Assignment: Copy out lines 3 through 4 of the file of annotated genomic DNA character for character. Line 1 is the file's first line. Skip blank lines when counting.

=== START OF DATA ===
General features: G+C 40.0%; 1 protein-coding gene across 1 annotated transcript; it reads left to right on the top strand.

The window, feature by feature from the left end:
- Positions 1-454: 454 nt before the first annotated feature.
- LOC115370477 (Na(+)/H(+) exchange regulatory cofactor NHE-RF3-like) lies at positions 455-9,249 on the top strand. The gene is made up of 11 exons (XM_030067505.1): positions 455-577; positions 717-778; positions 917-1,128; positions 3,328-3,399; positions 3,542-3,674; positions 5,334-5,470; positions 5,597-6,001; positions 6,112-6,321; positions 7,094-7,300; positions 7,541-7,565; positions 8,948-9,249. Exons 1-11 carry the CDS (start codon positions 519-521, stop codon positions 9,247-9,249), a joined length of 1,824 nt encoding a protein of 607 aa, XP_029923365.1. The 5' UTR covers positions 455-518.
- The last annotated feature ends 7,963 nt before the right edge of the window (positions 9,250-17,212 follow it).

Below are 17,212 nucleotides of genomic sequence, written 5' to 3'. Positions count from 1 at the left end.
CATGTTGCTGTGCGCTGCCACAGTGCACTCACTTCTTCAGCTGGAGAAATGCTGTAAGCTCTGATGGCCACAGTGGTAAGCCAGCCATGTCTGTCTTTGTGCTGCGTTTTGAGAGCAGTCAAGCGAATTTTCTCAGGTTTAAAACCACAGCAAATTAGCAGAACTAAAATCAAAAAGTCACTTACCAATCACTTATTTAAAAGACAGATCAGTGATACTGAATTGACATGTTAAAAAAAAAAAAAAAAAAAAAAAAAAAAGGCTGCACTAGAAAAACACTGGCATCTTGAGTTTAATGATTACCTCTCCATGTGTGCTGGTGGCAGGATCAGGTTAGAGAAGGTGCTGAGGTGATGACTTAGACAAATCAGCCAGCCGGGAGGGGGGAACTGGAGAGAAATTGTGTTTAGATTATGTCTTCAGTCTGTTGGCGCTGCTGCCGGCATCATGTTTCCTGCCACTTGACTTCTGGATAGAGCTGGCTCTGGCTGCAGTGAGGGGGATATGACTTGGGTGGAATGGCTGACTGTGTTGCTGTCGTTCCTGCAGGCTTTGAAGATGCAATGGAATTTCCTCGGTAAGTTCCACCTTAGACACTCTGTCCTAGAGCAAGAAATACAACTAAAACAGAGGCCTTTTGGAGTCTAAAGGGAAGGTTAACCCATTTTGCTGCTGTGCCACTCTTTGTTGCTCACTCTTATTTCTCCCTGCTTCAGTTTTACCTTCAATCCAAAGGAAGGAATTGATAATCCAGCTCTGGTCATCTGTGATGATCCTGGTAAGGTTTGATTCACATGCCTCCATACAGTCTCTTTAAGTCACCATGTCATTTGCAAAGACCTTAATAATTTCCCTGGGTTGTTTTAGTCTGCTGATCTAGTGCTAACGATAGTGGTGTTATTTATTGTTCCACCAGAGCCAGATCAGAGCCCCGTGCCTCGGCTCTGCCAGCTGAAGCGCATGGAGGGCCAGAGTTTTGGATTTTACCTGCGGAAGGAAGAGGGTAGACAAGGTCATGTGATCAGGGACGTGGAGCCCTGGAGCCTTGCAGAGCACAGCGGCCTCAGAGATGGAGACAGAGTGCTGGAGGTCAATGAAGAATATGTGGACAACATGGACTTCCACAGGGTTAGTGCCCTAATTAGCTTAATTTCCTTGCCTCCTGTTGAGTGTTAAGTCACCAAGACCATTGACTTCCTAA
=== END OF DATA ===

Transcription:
- Positions 1-454: 454 nt before the first annotated feature.
- LOC115370477 (Na(+)/H(+) exchange regulatory cofactor NHE-RF3-like) lies at positions 455-9,249 on the top strand. The gene is made up of 11 exons (XM_030067505.1): positions 455-577; positions 717-778; positions 917-1,128; positions 3,328-3,399; positions 3,542-3,674; positions 5,334-5,470; positions 5,597-6,001; positions 6,112-6,321; positions 7,094-7,300; positions 7,541-7,565; positions 8,948-9,249. Exons 1-11 carry the CDS (start codon positions 519-521, stop codon positions 9,247-9,249), a joined length of 1,824 nt encoding a protein of 607 aa, XP_029923365.1. The 5' UTR covers positions 455-518.